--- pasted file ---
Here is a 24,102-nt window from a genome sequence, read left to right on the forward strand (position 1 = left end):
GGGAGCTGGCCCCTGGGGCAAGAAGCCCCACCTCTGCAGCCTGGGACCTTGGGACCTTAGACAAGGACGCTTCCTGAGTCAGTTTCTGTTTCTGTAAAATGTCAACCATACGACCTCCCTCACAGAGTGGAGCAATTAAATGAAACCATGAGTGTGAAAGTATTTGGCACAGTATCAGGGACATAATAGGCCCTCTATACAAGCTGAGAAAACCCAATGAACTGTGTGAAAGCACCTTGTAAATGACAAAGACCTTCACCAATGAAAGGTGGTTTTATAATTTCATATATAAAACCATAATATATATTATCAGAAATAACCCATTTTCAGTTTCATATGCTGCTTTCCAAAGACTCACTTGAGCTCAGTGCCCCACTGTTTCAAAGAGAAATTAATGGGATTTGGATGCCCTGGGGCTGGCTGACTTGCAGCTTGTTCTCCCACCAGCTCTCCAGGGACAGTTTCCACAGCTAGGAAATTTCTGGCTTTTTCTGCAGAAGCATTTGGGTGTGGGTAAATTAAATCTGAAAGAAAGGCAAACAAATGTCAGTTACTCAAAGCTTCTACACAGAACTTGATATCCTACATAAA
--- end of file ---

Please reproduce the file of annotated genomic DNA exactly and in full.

Here is a 24,102-nt window from a genome sequence, read left to right on the forward strand (position 1 = left end):
GGGAGCTGGCCCCTGGGGCAAGAAGCCCCACCTCTGCAGCCTGGGACCTTGGGACCTTAGACAAGGACGCTTCCTGAGTCAGTTTCTGTTTCTGTAAAATGTCAACCATACGACCTCCCTCACAGAGTGGAGCAATTAAATGAAACCATGAGTGTGAAAGTATTTGGCACAGTATCAGGGACATAATAGGCCCTCTATACAAGCTGAGAAAACCCAATGAACTGTGTGAAAGCACCTTGTAAATGACAAAGACCTTCACCAATGAAAGGTGGTTTTATAATTTCATATATAAAACCATAATATATATTATCAGAAATAACCCATTTTCAGTTTCATATGCTGCTTTCCAAAGACTCACTTGAGCTCAGTGCCCCACTGTTTCAAAGAGAAATTAATGGGATTTGGATGCCCTGGGGCTGGCTGACTTGCAGCTTGTTCTCCCACCAGCTCTCCAGGGACAGTTTCCACAGCTAGGAAATTTCTGGCTTTTTCTGCAGAAGCATTTGGGTGTGGGTAAATTAAATCTGAAAGAAAGGCAAACAAATGTCAGTTACTCAAAGCTTCTACACAGAACTTGATATCCTACATAAA